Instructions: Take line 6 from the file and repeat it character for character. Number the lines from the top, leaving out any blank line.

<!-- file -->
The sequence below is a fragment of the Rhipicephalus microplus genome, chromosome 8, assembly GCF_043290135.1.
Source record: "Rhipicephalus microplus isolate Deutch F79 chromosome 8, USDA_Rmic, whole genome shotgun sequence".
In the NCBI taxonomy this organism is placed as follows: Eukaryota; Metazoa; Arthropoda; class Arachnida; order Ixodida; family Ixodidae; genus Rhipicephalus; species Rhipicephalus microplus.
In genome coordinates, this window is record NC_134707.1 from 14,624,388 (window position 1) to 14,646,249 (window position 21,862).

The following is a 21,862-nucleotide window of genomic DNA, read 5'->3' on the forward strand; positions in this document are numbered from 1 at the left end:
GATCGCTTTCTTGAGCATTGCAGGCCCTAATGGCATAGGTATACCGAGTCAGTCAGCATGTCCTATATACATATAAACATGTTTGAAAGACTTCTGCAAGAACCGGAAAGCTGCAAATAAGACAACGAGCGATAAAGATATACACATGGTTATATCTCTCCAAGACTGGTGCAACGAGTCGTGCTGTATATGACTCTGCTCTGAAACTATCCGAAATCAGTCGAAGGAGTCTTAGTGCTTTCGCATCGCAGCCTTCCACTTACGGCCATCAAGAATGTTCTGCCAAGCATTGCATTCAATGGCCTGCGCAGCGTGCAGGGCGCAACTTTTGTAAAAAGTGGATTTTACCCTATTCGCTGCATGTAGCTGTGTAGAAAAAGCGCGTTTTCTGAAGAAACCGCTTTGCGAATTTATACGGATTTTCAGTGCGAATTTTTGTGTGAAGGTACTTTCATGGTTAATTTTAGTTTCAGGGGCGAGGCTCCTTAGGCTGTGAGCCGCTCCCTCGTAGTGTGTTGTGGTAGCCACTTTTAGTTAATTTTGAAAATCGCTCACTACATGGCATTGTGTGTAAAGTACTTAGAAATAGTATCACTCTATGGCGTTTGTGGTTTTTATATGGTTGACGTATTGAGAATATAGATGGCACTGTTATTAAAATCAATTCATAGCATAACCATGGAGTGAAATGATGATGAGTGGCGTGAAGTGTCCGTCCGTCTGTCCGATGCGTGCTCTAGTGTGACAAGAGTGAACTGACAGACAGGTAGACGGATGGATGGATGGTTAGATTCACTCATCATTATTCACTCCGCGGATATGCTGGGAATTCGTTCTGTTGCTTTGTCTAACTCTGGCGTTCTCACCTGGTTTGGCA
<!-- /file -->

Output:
GATCGCTTTCTTGAGCATTGCAGGCCCTAATGGCATAGGTATACCGAGTCAGTCAGCATGTCCTATATACATATAAACATGTTTGAAAGACTTCTGCAAGAACCGGAAAGCTGCAAATAAGACAACGAGCGATAAAGATATACACATGGTTATATCTCTCCAAGACTGGTGCAACGAGTCGTGCTGTATATGACTCTGCTCTGAAACTATCCGAAATCAGTCGAAGGAGTCTTAGTGCTTTCGCATCGCAGCCTTCCACTTACGGCCATCAAGAATGTTCTGCCAAGCATTGCATTCAATGGCCTGCGCAGCGTGCAGGGCGCAACTTTTGTAAAAAGTGGATTTTACCCTATTCGCTGCATGTAGCTGTGTAGAAAAAGCGCGTTTTCTGAAGAAACCGCTTTGCGAATTTATACGGATTTTCAGTGCGAATTTTTGTGTGAAGGTACTTTCATGGTTAATTTTAGTTTCAGGGGCGAGGCTCCTTAGGCTGTGAGCCGCTCCCTCGTAGTGTGTTGTGGTAGCCACTTTTAGTTAATTTTGAAAATCGCTCACTACATGGCATTGTGTGTAAAGTACTTAGAAATAGTATCACTCTATGGCGTTTGTGGTTTTTATATGGTTGACGTATTGAGAATATAGATGGCACTGTTATTAAAATCAATTCATAGCATAACCATGGAGTGAAATGATGATGAGTGGCGTGAAGTGTCCGTCCGTCTGTCCGATGCGTGCTCTAGTGTGACAAGAGTGAACTGACAGACAGGTAGACGGATGGATGGATGGTTAGATTCACTCATCATTATTCACTCCGCGGATATGCTGGGAATTCGTTCTGTTGCTTTGTCTAACTCTGGCGTTCTCACCTGGTTTGGCA